Receiving Jesus

Posted by admin on January 2, 2015 under Encouraging Words, Journey Through John | Be the First to Comment

I woke up early, determined to start my day with Scripture reading and prayer.  So I reread some journal entries from a special retreat last summer with Soul Shepherding ministry leader Dr. Bill Gaultierre–the retreat where I heard this word from the Lord: “Be Christ to your husband.”

Since that retreat, I had surgery to remove a possibly cancerous tumor from my left leg (but it was not cancer, thank You, Lord), then hospitalization for cellulitis in that leg, an allergic reaction to antibiotics that sent me to the ER, and numerous doctor visits to try to close a deep hole from the incision.  Meanwhile, my husband suffered increasing disability from spinal compression, was in the hospital nearly a month after spine surgery, my dad fell and broke his hip, and my sister discovered her Stage IV cancer.  We also celebrated in subdued fashion Thanksgiving, Christmas, and New Year’s Day.

How did I deal with all this?  By the Lord’s grace, I relied on Him for a good measure of strength and patience, but not all.  I also turned back to Egypt, to food for comfort, and gained a good deal of weight.  I spent mindless time sitting around in front of the TV or the computer.  Now I have to get back in a program. But I need more than a program.  I need more than a miraculous healing of the hole in my leg or the holes in my heart.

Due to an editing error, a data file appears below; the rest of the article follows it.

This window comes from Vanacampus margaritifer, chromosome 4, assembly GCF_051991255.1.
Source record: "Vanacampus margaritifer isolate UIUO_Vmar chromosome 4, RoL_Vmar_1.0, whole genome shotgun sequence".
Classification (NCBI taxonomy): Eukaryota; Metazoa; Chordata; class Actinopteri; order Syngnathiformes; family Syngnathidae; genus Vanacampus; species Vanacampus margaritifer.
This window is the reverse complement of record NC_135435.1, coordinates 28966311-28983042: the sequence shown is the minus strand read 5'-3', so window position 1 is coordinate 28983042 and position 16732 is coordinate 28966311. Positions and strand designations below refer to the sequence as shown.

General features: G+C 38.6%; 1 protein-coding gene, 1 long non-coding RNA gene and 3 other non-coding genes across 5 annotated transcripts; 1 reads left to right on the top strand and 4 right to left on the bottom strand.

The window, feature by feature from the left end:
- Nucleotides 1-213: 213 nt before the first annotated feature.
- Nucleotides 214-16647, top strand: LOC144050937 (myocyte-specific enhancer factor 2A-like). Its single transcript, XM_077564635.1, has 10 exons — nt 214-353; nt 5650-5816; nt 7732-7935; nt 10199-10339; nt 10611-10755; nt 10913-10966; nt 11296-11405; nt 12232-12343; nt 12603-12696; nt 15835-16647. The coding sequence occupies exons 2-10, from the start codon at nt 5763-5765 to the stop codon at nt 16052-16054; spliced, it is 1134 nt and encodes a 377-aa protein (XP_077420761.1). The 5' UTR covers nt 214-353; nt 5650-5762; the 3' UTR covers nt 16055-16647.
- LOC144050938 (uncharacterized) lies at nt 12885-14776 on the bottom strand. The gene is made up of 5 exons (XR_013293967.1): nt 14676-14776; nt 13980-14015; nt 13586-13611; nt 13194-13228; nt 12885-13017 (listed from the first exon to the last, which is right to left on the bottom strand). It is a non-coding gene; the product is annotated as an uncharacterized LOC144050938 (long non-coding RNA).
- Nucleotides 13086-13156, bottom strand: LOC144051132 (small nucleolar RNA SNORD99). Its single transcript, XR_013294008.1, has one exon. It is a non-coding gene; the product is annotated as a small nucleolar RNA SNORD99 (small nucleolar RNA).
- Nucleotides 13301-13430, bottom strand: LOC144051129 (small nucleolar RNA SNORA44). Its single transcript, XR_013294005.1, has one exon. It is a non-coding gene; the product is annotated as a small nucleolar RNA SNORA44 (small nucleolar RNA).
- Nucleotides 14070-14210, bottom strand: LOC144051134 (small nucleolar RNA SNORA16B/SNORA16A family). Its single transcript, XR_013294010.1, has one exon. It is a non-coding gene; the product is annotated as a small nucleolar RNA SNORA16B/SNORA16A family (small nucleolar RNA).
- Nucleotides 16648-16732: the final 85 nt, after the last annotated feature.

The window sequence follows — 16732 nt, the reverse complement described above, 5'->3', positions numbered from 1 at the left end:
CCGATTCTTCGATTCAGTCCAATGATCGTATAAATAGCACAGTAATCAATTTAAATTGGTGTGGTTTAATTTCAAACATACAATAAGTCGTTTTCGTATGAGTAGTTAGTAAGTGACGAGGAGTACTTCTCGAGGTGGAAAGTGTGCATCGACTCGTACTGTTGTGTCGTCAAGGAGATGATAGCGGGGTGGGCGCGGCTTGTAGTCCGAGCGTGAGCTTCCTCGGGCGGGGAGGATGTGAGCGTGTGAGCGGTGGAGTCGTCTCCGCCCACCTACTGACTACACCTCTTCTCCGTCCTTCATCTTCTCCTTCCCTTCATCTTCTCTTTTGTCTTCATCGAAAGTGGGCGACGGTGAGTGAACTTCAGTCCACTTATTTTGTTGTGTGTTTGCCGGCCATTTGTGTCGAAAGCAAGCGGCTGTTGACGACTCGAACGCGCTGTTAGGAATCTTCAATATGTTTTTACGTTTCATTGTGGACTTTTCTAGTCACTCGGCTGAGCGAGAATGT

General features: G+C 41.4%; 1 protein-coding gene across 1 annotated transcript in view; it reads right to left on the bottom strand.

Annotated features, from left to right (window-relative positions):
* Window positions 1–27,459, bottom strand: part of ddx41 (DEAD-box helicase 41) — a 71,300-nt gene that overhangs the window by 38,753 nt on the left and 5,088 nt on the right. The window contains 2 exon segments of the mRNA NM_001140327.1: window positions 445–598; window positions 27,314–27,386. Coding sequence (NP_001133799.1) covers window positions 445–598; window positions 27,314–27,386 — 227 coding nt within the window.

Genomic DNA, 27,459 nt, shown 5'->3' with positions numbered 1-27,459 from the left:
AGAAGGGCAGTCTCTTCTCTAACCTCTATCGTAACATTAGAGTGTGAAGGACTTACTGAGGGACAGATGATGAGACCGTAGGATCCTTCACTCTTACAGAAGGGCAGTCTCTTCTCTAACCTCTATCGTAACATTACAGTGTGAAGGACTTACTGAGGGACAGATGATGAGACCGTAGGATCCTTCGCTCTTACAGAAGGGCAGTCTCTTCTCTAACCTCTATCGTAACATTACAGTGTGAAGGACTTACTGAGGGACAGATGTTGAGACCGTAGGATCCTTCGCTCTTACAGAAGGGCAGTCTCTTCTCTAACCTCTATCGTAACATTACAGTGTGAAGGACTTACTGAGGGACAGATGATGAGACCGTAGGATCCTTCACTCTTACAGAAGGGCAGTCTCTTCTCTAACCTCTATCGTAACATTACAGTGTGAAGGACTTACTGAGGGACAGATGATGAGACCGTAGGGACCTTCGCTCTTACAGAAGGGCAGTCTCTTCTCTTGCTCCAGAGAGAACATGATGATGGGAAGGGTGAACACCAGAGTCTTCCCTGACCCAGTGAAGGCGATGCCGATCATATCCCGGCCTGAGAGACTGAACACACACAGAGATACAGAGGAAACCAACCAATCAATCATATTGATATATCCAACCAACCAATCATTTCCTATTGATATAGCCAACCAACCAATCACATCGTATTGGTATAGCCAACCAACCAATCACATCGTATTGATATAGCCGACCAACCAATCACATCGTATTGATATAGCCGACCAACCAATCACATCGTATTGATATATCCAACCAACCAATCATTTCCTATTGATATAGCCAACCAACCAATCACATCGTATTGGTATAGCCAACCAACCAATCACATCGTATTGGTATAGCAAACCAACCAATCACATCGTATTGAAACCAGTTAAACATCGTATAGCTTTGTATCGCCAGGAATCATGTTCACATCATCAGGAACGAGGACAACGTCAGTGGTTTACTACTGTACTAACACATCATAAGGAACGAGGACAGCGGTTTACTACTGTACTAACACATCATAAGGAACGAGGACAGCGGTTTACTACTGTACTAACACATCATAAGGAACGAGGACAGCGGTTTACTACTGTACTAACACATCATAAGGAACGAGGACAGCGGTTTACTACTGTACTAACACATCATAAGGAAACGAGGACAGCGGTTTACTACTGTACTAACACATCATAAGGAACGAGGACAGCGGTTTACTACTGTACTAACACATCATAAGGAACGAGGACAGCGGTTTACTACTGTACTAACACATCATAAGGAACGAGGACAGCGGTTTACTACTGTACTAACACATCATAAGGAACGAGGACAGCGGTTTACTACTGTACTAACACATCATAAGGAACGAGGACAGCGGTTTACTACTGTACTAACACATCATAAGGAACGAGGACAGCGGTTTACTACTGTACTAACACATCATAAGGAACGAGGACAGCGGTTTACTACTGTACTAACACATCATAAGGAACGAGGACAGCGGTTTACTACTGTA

I need You, Lord.

How often I have read these words with amazement:  “He was in the world, and the world was created through Him, yet the world did not recognize Him.  He came to His own, and His own people did not receive Him.” John 1:10-11

But, truth be told, I too, His own, do not always recognize Him or thank Him for His Presence, for His creating, saving work in my life. I do not always receive Him.  Instead, I suck in the world and try to fill myself with its emptiness.  Yet I am Your child, Father, and You are always with me.

Heavenly Father, cleanse me anew today.  Fill me with Your Spirit, with Your HPIM0146.JPGgrace and truth, Lord Jesus.  Make me a fit residence for my King.  Let me receive You in a new way in this new year, in Jesus’ name.  Amen.